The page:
Heathrow tests RFID tags for trolleys

19 June 2018
Some of the trolleys in the Heathrow trial, equipped with RFID sensors from Vero Solutions. Source: Vero Solutions

Heathrow has completed a bag trolley proof-of-concept trial involving RFID tags, as the technology continues to make inroads into the airport sector.

Vero Solutions applied inexpensive passive RFID tags to trolleys at Heathrow, and then installed readers at chokepoints such as doorways, racking areas, baggage reclaim, and entrances to car parks.

Vero Solutions director Tim Young claimed the exercise was successful. “It has given them [Heathrow] lots of good data on their trolleys and we are now awaiting a possible rollout of the system,” he told Jane’s during the British–Irish Airports EXPO in London on 12–13 June.

Each trolley was individually identified and its usage tracked. Readers indicated where a trolley was last seen, allowing deployment to be vastly improved. Staff overseeing the system could email colleagues in the field to advise which areas were running short of trolleys.

“Our aim was to improve availability, and also to help build up statistics on where trolleys go and how long they spend undergoing maintenance,” said Declan Begley, Vero Solutions business development manager. “The next logical step is to see how long a trolley remains in service after a repair, and to determine whether it is better to repair a trolley based on how much usage it subsequently gives, or simply throw it away and buy another.”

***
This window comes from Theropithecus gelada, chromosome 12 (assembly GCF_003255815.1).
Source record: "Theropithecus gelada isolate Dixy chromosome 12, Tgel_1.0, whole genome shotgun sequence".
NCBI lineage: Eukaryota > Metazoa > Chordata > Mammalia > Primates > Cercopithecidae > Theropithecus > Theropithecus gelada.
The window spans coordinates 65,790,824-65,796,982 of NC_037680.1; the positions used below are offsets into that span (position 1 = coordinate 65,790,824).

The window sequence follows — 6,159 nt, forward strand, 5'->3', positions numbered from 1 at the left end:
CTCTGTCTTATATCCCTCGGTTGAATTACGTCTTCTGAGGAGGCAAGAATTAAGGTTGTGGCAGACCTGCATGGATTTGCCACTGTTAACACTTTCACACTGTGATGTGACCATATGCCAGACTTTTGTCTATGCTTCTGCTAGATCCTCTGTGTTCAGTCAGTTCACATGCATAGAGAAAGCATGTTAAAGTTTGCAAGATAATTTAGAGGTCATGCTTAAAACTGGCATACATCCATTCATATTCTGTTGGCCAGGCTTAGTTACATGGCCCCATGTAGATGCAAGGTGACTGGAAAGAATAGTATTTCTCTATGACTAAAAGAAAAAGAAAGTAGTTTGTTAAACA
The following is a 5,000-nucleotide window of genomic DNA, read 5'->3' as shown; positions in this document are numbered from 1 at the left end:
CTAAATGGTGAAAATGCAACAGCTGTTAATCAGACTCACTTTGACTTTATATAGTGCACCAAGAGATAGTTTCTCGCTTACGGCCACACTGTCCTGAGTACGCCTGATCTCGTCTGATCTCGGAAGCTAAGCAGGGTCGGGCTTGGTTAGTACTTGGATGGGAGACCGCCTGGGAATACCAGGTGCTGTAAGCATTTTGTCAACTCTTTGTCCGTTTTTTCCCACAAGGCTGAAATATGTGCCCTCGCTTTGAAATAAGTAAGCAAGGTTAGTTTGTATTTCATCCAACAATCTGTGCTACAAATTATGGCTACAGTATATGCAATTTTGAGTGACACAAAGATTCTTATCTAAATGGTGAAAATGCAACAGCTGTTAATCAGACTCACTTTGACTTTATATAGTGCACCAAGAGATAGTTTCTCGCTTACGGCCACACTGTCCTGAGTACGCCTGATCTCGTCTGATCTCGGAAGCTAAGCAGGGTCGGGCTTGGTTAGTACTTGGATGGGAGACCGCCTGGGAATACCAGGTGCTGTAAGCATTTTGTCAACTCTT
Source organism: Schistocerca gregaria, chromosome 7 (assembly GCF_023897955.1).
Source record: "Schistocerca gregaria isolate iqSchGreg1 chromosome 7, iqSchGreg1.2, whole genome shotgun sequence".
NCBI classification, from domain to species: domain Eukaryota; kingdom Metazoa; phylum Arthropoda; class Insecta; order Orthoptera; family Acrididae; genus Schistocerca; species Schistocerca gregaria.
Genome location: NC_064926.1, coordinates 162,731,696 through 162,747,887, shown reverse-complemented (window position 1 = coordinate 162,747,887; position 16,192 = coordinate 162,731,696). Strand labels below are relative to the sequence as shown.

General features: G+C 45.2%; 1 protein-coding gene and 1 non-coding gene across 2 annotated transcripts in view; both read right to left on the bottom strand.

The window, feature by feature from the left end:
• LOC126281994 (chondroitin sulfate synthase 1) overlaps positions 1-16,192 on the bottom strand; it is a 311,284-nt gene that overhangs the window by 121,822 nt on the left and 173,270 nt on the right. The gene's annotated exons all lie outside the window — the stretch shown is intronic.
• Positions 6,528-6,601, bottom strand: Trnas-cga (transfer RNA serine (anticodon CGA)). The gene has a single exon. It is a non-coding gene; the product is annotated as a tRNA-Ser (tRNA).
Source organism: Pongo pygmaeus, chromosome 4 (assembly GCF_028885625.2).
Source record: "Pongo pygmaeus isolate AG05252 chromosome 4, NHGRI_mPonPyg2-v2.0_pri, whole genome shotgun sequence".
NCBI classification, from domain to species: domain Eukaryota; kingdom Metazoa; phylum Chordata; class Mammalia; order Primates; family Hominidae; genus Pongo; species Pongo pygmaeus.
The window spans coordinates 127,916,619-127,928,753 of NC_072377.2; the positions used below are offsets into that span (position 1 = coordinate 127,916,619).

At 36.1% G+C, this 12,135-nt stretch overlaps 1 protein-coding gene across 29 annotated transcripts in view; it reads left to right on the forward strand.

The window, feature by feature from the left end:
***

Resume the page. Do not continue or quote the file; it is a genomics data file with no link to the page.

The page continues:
By building up statistical data over time, an airport can determine what the adequate size of its trolley fleet should be by optimising trolley usage. Previously, said Young, the only method of monitoring trolleys was a spot count; a more systematic method with RFID tags would lead to cost savings, as well as improvements to customer experience by ensuring that sufficient trolleys are available where they are needed.

Airport baggage-handling is moving towards greater adoption of RFID tags, especially in view of IATA Resolution 753, which demands a full tracking capability throughout the process.

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